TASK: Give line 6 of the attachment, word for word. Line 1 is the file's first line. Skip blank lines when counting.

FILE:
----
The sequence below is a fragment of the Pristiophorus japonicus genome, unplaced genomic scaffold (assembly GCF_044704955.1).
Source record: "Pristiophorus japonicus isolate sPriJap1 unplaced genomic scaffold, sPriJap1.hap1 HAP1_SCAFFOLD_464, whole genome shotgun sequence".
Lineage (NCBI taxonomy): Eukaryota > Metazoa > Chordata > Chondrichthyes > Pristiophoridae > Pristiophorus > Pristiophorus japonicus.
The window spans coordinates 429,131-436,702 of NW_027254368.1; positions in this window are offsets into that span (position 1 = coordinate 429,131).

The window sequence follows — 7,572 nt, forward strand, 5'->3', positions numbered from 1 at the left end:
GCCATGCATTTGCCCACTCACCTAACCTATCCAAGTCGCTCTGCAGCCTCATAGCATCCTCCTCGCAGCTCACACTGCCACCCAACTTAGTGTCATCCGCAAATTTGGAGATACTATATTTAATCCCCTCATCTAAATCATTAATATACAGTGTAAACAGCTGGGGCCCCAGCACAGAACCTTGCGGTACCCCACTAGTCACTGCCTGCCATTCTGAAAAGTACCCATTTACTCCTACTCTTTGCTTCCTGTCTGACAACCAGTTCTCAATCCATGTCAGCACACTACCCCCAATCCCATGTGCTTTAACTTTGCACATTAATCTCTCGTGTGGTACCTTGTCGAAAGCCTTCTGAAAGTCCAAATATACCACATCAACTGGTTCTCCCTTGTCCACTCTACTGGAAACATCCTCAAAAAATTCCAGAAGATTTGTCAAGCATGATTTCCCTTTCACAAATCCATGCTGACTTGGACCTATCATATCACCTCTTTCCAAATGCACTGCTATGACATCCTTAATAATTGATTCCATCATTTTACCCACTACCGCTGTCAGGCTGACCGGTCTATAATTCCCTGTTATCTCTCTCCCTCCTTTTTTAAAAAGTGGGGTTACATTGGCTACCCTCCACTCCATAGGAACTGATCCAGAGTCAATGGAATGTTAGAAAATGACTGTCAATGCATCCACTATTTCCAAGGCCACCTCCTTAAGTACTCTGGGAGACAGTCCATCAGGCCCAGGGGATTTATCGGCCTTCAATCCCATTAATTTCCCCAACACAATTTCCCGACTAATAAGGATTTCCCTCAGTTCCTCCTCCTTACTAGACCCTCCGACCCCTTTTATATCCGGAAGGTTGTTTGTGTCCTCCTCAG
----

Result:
GCCATGCATTTGCCCACTCACCTAACCTATCCAAGTCGCTCTGCAGCCTCATAGCATCCTCCTCGCAGCTCACACTGCCACCCAACTTAGTGTCATCCGCAAATTTGGAGATACTATATTTAATCCCCTCATCTAAATCATTAATATACAGTGTAAACAGCTGGGGCCCCAGCACAGAACCTTGCGGTACCCCACTAGTCACTGCCTGCCATTCTGAAAAGTACCCATTTACTCCTACTCTTTGCTTCCTGTCTGACAACCAGTTCTCAATCCATGTCAGCACACTACCCCCAATCCCATGTGCTTTAACTTTGCACATTAATCTCTCGTGTGGTACCTTGTCGAAAGCCTTCTGAAAGTCCAAATATACCACATCAACTGGTTCTCCCTTGTCCACTCTACTGGAAACATCCTCAAAAAATTCCAGAAGATTTGTCAAGCATGATTTCCCTTTCACAAATCCATGCTGACTTGGACCTATCATATCACCTCTTTCCAAATGCACTGCTATGACATCCTTAATAATTGATTCCATCATTTTACCCACTACCGCTGTCAGGCTGACCGGTCTATAATTCCCTGTTATCTCTCTCCCTCCTTTTTTAAAAAGTGGGGTTACATTGGCTACCCTCCACTCCATAGGAACTGATCCAGAGTCAATGGAATGTTAGAAAATGACTGTCAATGCATCCACTATTTCCAAGGCCACCTCCTTAAGTACTCTGGGAGACAGTCCATCAGGCCCAGGGGATTTATCGGCCTTCAATCCCATTAATTTCCCCAACACAATTTCCCGACTAATAAGGATTTCCCTCAGTTCCTCCTCCTTACTAGACCCTCCGACCCCTTTTATATCCGGAAGGTTGTTTGTGTCCTCCTCAG